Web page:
Lone SurvivorThursday 30 Jan 2014
Director: Peter Berg
Starring: Mark Wahlberg, Ben Foster, Taylor Kitsch, Emile Hirsch, Eric Bana
Duration: 121 minutes
You're never quite sure what you're going to get from Peter Berg - a director whose CV ranges from the rip-roaring silliness of Battleship to sublime sports film Friday Night Lights. Lone Survivor, however, belongs in the company of the latter, mixing edge-of-the-seat tension with the power of friendship and the terror and horror of war.
Based on Marcus Luttrell's best-selling memoir of the same name, it tells the story of Operation Red Wings, a disastrous mission involving US Navy SEALS in Afghanistan's Kundar province in 2005, which saw 19 American personnel killed. Luttrell (Wahlberg, leading a great cast) and comrades Michael Murphy (Kitsch), Matthew 'Axe' Axelson (Foster) and Danny Dietz (Hirsch) were the advance reconnaissance team, sent in to pinpoint the location of a Taliban leader. Geography and bad luck combined to ensure that the operation became cursed very quickly. What follows is as shocking as it is heart-rending.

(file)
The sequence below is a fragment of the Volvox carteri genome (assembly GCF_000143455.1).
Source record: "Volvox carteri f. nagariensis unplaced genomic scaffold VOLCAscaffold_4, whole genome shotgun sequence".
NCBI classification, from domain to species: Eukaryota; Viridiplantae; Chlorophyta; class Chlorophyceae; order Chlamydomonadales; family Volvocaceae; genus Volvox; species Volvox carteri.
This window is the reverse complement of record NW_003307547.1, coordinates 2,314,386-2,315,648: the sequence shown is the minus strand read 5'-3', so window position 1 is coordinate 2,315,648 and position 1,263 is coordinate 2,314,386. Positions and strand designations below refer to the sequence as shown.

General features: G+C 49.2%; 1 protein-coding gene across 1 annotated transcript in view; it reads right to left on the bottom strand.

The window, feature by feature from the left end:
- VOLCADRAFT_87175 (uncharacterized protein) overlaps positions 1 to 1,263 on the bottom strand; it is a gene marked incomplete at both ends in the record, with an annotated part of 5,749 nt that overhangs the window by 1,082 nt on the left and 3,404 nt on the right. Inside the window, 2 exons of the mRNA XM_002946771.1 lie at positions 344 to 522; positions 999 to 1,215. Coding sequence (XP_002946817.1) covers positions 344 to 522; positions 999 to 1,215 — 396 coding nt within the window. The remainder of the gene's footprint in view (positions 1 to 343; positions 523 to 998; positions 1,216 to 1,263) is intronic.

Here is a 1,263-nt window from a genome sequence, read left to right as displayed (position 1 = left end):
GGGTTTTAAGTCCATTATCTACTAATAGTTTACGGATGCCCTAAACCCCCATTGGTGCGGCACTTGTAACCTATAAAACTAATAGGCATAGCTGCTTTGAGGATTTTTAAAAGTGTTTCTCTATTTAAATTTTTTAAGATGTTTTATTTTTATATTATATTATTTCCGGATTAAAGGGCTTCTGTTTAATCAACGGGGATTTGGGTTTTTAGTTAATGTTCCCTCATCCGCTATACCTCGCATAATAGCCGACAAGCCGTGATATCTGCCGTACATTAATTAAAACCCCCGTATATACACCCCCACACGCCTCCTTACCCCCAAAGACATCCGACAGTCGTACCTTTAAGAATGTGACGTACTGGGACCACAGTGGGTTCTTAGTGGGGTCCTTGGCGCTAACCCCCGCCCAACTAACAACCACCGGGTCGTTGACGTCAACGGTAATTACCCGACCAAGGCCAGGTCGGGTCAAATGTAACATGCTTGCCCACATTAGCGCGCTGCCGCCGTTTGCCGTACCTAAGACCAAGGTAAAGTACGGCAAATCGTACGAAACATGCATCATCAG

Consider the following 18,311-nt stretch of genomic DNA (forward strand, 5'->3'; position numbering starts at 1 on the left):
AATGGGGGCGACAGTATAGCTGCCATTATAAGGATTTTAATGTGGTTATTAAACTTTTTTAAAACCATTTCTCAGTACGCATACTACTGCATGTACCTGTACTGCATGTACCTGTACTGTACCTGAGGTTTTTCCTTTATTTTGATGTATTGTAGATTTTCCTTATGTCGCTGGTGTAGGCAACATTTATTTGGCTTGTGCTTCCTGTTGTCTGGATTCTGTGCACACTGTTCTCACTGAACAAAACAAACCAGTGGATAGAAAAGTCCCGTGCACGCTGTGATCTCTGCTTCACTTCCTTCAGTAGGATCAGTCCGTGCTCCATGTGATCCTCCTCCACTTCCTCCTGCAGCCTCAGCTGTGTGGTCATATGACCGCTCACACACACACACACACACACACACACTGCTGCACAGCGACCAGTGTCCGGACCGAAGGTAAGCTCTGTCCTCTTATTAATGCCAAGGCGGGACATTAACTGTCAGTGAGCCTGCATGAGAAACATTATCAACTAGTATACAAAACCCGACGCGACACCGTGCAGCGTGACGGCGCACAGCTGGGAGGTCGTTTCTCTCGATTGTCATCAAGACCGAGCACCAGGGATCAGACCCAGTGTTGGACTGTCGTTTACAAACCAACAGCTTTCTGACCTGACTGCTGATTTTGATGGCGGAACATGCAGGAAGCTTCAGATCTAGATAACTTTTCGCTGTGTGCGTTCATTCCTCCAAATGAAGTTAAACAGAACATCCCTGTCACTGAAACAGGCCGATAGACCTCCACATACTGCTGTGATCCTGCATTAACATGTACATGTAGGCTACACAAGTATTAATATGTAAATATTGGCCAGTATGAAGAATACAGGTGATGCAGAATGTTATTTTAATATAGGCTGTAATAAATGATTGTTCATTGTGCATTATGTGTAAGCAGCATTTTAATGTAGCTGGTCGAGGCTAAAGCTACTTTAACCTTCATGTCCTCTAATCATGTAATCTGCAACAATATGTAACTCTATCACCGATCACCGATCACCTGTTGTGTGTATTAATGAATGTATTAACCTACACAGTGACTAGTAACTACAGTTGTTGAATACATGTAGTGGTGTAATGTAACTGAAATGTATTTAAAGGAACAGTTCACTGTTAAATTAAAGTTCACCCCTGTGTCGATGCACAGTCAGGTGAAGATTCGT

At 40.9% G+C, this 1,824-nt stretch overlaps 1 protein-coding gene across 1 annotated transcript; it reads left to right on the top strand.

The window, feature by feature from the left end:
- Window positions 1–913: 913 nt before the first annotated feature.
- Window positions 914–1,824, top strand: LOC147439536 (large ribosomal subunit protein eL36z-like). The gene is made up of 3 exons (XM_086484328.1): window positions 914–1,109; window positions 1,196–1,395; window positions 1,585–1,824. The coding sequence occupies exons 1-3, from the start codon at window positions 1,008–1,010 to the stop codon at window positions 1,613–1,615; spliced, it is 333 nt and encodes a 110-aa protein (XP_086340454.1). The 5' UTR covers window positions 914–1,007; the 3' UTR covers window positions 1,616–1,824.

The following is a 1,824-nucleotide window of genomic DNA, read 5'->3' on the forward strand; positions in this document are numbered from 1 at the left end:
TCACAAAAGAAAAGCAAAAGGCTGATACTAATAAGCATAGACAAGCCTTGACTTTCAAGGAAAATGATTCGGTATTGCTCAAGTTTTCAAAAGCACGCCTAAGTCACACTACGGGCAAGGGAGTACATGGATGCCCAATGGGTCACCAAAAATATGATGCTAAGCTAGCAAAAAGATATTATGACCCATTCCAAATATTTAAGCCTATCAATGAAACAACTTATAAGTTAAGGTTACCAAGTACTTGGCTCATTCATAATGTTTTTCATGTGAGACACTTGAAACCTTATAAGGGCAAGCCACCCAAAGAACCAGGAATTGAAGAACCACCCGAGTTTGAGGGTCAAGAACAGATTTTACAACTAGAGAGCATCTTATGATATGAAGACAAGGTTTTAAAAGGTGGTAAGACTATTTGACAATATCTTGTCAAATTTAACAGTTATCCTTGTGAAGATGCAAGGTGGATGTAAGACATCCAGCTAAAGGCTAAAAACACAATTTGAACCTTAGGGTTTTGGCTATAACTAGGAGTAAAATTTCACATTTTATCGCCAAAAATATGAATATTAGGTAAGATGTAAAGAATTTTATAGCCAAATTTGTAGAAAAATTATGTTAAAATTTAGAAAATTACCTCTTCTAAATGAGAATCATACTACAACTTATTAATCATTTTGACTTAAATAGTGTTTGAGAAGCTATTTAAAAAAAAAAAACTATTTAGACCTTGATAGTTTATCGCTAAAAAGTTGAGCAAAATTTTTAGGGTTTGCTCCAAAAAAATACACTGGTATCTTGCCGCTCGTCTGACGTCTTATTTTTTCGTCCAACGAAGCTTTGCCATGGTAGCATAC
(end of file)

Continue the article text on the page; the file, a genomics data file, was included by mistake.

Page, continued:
Made with the participation of the US Military, Berg's film has been criticised by both the Left and the Right and thus brings to mind that brilliant Bertrand Russell quote about war not determining who is right - only who is left. There is no doubt it will inspire some young people to enlist, but any romanticism will be tempered after the gruelling two hours spent here and, even with dramatic licence, the realities of choosing such a life. But this is a far more powerful film personally than politically, with Berg reducing the bigger issues down to the primacy of keeping yourself and those around you alive. Emotionally, the audience is put through the wringer. Technically, the film deserved far more recognition than its two Oscar nominations in the Sound categories.
While there is no depth to the enemy and the ending feels like it belongs more in Captain America than Captain Phillips, Berg has still delivered his most accomplished work as a filmmaker to date. It is a fitting tribute to its central quartet and an example of the tragedy of young life cut short - something everyone can agree on.